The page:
For a middle of the road nightclub entertainer during the rock era, Bobby Short was very well documented on record. This was due to his long on-and-off association with Atlantic Records. The New York-based label led by the Turkish brothers Ahmet and Nesuhi Ertegun and Jerry Wexler made its money on R&B music initially and rock eventually, but the Erteguns in particular were always jazz aficionados who frequented the New York clubs, and they could afford to indulge an affection for the suave Short, who held forth in a series of those clubs until he secured his permanent residency at the Cafe Carlyle in 1968, brightly declaiming the songs of Cole Porter, Noël Coward, George & Ira Gershwin, Rodgers & Hart, and others while fronting a piano trio. For the most part, Short's Atlantic LPs can't have cost too much money to make, although his series of double-LP songbooks of the early '70s must have absorbed something in pressing costs, even if one of them, Bobby Short Loves Cole Porter, actually made Billboard's Top LPs & Tapes charts for a couple of months in 1972. The compilation 50 by Bobby Short, released as both a four-LP box set and as a double CD (with slightly different sequencing, no doubt to even out the lengths of the LP sides) may have been the Erteguns' greatest indulgence, however, and a monument to their noblesse oblige as well as their love for Short. Compiled by the artist with Nesuhi Ertegun (who produced most of Short's Atlantic LPs), the collection covers two decades of performances from the mid-'50s to the mid-'70s, which is to say from Short's own early thirties to his early fifties. While it is roughly chronological, and shows the singer's voice changing from a pure tenor to a slightly more gravelly croon, the musical approach never changes. That is not to say that the arrangements are always the same, however. While the basic unit is the piano trio, there are solos by Short as singer/pianist, and there are occasional entries by small bands of various sorts as the music leans toward blues or '20s jazz. The moods also vary, from light love songs to novelties to somewhat more somber fare. But Short always maintains an artistic distance from his material; he is always presenting it rather than inhabiting it. That means he tends to be at his best when the mood is upbeat, and especially when the words are witty. The Porter and Coward songs come off better than anything else, although Lorenz Hart's lyrics are also heard to great advantage. And anyone else who is capable of a humorous twist in his lyrics benefits from Short's approach, whether it's Ira Gershwin or E.Y. "Yip" Harburg. Although this is an album of highlights carefully culled from a large catalog, it also illustrates Short's less-sure feel for more contemporary fare -- he does his best with Randy Newman's "Simon Smith and the Amazing Dancing Bear," but there's a level of irony he never gets at, and in Stephen Sondheim's "Losing My Mind," he shows himself unwilling to plumb the depths of its bitterness. Short simply isn't that much of an ironic or bitter guy, but he excels at the kind of humorous wordplay achieved by Ivor Novello on "And Her Mother Came Too" or any number of other songs on this generally brilliant career summary.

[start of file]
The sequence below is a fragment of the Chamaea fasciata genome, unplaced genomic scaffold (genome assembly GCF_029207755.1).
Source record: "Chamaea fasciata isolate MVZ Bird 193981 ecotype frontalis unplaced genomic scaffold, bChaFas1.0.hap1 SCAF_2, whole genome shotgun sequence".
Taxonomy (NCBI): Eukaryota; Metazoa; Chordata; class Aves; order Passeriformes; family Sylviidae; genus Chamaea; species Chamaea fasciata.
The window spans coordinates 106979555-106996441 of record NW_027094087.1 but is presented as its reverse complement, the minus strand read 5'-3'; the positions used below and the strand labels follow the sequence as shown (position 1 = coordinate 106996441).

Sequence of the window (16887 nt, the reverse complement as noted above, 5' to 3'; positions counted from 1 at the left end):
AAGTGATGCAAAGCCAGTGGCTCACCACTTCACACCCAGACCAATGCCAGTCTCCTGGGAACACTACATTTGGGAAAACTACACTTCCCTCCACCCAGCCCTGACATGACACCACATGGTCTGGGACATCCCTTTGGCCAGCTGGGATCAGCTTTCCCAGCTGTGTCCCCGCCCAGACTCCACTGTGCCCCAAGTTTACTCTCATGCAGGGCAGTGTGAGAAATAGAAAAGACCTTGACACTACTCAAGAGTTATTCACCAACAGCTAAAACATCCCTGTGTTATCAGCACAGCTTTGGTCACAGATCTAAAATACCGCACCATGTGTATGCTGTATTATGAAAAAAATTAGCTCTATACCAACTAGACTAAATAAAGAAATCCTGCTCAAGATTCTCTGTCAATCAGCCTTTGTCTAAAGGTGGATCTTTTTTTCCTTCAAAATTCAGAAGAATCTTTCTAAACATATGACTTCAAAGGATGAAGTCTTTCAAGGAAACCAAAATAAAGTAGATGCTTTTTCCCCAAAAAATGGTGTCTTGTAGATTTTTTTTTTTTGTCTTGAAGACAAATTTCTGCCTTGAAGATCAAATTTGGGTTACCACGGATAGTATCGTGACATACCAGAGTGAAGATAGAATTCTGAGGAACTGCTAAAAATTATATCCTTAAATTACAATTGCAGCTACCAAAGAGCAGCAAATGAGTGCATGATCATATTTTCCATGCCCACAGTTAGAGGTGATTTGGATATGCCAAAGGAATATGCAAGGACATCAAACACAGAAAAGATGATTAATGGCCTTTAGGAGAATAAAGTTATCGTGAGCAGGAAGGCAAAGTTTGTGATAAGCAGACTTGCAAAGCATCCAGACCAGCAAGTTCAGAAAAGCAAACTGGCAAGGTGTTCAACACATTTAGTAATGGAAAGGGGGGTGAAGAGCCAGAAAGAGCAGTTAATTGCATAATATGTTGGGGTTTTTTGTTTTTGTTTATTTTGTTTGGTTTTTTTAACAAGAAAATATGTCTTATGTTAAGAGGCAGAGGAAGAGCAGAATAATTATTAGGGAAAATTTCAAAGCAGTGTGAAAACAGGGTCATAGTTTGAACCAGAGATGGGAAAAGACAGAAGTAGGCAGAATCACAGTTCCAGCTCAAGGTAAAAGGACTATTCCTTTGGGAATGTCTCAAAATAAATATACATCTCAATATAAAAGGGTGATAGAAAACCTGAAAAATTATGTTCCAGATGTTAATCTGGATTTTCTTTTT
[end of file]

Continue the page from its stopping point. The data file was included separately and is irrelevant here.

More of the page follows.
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AllMusic Review by William Ruhlmann
Track Listing - Disc 1
Track Listing - Disc 2